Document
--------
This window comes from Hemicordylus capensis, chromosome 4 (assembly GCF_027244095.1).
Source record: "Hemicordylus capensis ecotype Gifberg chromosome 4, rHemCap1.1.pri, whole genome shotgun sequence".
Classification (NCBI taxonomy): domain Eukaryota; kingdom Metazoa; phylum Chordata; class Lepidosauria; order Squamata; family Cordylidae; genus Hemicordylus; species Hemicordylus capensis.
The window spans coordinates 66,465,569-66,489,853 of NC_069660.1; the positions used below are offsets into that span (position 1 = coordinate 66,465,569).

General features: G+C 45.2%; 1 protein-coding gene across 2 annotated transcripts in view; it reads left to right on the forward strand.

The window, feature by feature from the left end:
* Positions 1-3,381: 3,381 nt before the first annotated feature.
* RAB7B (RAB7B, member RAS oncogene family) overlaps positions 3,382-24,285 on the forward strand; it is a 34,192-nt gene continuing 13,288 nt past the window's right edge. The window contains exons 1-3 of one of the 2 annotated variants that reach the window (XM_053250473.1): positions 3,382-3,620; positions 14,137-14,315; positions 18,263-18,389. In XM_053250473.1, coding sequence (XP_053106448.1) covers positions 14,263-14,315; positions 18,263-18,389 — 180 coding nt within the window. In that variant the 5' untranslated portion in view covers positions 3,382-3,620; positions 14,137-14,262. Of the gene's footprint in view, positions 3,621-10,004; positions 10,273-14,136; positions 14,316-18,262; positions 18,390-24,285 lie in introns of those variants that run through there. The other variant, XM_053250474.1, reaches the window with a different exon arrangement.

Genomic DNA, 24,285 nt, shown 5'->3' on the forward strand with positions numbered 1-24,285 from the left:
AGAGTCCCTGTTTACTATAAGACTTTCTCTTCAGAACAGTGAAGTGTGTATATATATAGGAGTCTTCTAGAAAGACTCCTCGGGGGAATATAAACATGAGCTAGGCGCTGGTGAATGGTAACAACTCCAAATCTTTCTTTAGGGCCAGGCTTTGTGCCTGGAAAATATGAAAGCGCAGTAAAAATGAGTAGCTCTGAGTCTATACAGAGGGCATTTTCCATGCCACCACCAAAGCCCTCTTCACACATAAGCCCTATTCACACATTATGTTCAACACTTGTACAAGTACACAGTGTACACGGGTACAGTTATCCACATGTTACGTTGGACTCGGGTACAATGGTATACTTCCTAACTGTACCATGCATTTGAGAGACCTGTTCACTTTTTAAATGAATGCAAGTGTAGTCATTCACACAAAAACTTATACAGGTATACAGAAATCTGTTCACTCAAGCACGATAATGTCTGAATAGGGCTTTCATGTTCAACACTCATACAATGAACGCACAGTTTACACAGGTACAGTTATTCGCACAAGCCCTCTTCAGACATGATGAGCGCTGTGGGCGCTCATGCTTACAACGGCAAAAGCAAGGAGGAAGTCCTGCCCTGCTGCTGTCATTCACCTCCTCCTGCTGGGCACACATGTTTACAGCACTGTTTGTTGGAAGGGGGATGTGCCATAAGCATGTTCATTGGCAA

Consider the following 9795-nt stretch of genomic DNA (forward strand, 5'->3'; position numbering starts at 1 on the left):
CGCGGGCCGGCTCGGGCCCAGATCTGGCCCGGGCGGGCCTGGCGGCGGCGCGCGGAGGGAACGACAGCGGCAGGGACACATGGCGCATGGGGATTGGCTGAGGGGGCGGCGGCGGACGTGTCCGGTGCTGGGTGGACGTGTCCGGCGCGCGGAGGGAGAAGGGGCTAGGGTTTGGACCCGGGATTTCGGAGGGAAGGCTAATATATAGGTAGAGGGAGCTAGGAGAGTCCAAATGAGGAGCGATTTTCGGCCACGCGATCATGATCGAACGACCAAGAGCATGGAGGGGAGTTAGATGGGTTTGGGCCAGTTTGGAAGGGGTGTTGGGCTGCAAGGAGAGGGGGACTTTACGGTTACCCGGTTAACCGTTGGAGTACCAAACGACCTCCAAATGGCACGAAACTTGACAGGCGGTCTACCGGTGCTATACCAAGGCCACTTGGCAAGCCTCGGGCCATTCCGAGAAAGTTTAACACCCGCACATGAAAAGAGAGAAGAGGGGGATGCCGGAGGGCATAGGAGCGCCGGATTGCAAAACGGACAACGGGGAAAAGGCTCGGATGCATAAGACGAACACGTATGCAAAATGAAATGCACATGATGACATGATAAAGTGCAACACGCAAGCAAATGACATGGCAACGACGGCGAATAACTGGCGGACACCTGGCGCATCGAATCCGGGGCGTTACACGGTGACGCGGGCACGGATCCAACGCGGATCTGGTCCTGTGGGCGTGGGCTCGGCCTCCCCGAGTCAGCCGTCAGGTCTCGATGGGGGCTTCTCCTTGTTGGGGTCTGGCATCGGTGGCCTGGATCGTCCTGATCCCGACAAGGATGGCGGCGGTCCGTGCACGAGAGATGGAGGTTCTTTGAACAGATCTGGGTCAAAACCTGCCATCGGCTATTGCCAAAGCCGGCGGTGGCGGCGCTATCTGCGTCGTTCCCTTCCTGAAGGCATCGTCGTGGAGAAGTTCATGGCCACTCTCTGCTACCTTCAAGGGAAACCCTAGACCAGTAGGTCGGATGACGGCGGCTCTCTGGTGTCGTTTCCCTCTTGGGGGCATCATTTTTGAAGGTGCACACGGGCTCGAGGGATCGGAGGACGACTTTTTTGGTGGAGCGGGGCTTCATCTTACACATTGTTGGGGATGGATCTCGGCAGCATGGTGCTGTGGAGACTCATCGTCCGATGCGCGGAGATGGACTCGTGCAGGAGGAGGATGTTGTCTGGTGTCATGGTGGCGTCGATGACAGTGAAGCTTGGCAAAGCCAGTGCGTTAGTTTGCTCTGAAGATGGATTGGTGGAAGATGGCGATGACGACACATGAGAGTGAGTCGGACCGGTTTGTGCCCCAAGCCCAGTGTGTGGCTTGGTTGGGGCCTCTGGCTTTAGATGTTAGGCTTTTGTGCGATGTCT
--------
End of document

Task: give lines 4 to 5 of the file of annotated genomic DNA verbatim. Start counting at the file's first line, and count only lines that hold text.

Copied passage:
The window spans coordinates 66,465,569-66,489,853 of NC_069660.1; the positions used below are offsets into that span (position 1 = coordinate 66,465,569).

General features: G+C 45.2%; 1 protein-coding gene across 2 annotated transcripts in view; it reads left to right on the forward strand.